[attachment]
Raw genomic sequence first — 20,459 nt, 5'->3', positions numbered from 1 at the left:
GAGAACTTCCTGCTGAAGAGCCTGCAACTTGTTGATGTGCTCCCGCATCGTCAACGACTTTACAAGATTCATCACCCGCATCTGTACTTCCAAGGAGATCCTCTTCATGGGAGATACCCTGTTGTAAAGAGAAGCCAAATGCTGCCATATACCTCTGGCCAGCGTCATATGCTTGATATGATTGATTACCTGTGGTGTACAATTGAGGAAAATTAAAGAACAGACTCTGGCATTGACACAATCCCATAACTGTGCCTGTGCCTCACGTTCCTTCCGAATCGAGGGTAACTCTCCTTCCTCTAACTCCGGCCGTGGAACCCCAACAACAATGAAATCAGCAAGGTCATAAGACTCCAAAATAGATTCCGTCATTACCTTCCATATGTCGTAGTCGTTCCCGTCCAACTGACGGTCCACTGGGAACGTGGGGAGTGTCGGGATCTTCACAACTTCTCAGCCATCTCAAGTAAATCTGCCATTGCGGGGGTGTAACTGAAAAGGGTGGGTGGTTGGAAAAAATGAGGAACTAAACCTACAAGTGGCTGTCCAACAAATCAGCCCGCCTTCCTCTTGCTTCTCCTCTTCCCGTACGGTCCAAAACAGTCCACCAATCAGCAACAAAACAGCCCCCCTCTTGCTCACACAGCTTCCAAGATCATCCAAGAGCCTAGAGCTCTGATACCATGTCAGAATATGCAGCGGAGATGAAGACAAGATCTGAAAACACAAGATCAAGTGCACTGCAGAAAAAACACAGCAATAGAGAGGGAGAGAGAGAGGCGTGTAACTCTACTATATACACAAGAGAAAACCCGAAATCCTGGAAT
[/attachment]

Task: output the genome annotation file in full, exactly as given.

Raw genomic sequence first — 20,459 nt, 5'->3', positions numbered from 1 at the left:
GAGAACTTCCTGCTGAAGAGCCTGCAACTTGTTGATGTGCTCCCGCATCGTCAACGACTTTACAAGATTCATCACCCGCATCTGTACTTCCAAGGAGATCCTCTTCATGGGAGATACCCTGTTGTAAAGAGAAGCCAAATGCTGCCATATACCTCTGGCCAGCGTCATATGCTTGATATGATTGATTACCTGTGGTGTACAATTGAGGAAAATTAAAGAACAGACTCTGGCATTGACACAATCCCATAACTGTGCCTGTGCCTCACGTTCCTTCCGAATCGAGGGTAACTCTCCTTCCTCTAACTCCGGCCGTGGAACCCCAACAACAATGAAATCAGCAAGGTCATAAGACTCCAAAATAGATTCCGTCATTACCTTCCATATGTCGTAGTCGTTCCCGTCCAACTGACGGTCCACTGGGAACGTGGGGAGTGTCGGGATCTTCACAACTTCTCAGCCATCTCAAGTAAATCTGCCATTGCGGGGGTGTAACTGAAAAGGGTGGGTGGTTGGAAAAAATGAGGAACTAAACCTACAAGTGGCTGTCCAACAAATCAGCCCGCCTTCCTCTTGCTTCTCCTCTTCCCGTACGGTCCAAAACAGTCCACCAATCAGCAACAAAACAGCCCCCCTCTTGCTCACACAGCTTCCAAGATCATCCAAGAGCCTAGAGCTCTGATACCATGTCAGAATATGCAGCGGAGATGAAGACAAGATCTGAAAACACAAGATCAAGTGCACTGCAGAAAAAACACAGCAATAGAGAGGGAGAGAGAGAGGCGTGTAACTCTACTATATACACAAGAGAAAACCCGAAATCCTGGAAT